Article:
Charges that a former Fruitvale councillor had an unlicensed firearm won’t proceed.
Allan Grieve was due to appear in Rossland Provincial Court today to deal with the charge of possessing firearms without a license, but the charge was dropped in light of the federal government’s long-gun registration amnesty.
“The government wants to have these laws but doesn’t want to take the heat with them,” said Crown counsel Hugh McSheffrey.
“(Grieve) had a previous possession license but didn’t have the weapons individually registered,” he added, pointing to an exemption in the amnesty, which was enacted in 2006 to protect non-compliant owners of non-restricted firearms from criminal liability.
“To Mr. Grieve’s credit, he had them safely secured in a gun locker. If it were you or I, we probably would have got the same amnesty, he’s not an evil man.”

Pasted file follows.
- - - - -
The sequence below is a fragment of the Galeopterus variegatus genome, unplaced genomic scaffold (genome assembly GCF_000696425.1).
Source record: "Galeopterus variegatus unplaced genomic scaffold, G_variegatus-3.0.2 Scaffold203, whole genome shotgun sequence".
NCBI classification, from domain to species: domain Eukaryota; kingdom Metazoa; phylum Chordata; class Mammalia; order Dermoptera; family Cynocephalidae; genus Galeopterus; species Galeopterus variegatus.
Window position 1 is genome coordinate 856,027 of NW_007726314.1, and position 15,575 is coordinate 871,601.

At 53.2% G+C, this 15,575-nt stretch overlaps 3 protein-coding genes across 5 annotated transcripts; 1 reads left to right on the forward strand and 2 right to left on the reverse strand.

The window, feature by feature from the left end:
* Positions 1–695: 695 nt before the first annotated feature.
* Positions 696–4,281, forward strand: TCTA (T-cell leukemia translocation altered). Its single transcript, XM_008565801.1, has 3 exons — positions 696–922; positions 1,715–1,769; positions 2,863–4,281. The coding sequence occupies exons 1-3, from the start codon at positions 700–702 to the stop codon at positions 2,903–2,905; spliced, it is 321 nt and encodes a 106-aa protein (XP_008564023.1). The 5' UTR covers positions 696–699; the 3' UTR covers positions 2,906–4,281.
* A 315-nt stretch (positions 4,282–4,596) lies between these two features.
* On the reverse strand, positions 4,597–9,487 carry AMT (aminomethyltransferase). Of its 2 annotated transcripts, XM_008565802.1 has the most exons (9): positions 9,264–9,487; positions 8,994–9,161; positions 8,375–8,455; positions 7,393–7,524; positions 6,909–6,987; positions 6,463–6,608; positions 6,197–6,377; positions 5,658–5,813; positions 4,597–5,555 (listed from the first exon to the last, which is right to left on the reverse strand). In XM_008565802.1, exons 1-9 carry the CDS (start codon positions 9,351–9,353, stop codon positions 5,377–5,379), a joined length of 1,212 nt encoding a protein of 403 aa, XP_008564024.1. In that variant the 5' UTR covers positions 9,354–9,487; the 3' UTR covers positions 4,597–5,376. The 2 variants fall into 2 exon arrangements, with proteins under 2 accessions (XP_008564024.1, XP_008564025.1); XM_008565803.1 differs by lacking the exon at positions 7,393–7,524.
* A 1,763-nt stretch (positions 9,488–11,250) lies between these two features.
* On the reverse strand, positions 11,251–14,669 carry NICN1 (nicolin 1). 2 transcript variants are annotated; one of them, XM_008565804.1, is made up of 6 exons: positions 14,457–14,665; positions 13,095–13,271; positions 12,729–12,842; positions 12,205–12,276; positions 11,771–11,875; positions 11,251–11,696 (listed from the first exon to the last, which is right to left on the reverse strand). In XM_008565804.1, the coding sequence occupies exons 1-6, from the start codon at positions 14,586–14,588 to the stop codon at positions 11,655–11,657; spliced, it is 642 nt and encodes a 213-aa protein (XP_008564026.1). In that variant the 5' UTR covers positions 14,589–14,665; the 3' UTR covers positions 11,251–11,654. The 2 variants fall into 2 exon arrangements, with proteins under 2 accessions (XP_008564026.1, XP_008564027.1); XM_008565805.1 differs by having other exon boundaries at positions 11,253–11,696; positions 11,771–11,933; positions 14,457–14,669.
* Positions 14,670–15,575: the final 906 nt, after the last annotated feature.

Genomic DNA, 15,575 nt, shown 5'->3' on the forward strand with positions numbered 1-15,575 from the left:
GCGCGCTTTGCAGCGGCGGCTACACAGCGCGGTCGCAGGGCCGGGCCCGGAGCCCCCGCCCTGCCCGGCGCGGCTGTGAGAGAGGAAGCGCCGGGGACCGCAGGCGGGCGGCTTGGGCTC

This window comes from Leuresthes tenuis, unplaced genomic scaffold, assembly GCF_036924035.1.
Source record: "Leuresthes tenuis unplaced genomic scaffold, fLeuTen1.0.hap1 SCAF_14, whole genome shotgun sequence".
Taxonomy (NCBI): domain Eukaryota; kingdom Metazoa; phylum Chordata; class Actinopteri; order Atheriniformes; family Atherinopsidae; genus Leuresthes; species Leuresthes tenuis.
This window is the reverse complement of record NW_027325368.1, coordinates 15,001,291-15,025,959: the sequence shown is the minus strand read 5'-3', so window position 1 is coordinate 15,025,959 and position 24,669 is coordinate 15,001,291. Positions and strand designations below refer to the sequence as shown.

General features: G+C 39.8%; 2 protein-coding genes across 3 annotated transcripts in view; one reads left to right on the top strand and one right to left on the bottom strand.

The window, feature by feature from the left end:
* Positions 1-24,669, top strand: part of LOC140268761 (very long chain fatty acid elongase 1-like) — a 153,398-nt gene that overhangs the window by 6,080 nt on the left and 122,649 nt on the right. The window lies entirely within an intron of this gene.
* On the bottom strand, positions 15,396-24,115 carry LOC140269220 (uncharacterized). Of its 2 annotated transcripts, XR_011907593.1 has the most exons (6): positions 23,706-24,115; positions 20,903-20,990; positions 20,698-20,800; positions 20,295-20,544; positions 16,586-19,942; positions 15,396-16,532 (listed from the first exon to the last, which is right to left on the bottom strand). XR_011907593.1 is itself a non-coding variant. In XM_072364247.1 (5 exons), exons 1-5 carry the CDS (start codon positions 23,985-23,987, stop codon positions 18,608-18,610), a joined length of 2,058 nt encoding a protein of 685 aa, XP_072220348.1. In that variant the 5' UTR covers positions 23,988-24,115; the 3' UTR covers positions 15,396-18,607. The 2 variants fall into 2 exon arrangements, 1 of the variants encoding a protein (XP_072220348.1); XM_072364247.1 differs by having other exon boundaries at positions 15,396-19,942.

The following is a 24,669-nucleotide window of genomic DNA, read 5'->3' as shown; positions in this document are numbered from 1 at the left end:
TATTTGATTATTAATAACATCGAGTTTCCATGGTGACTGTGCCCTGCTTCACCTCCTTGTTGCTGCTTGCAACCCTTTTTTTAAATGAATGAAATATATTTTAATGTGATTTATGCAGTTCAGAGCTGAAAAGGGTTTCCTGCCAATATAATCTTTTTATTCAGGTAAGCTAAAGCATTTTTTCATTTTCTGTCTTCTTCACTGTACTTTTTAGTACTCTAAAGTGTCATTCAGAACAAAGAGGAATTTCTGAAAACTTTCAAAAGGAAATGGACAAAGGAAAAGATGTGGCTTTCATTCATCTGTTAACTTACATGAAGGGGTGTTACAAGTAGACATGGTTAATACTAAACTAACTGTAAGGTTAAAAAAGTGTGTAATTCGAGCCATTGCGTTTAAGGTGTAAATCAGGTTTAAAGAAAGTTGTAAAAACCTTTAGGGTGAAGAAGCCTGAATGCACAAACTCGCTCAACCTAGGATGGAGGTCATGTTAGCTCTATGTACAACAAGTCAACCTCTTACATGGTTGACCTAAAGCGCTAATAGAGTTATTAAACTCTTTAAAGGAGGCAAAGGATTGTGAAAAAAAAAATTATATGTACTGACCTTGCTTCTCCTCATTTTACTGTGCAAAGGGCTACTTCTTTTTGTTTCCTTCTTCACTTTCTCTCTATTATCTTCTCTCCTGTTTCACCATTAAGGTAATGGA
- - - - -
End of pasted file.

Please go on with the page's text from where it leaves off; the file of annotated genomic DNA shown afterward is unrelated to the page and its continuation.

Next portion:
The guns were located upon his arrest in January, which was a surprise for Grieve, though he’d had several disagreements with the village in regards to a drainage problem on his property.
He was picked up then for allegedly uttering threats to the Village of Fruitvale via email and in person, but the Crown rejected this charge as well.
“Just as background,” explained Mayor Libby Nelson, “last year some people felt threatened after certain incidents and reported those concerns to the RCMP, and then to me as mayor.
“This RCMP matter progressed to charges, which were then dealt with by Crown counsel. It is not a matter for the village to comment on, as police investigations, etc., are not in the authority of the village.”
The Times could not reach Grieve for comment by press time Wednesday.
The Conservatives’ gun amnesty expires May 17, but the Calgary Sun reported last week that a government official says it will be extended — for a fifth time.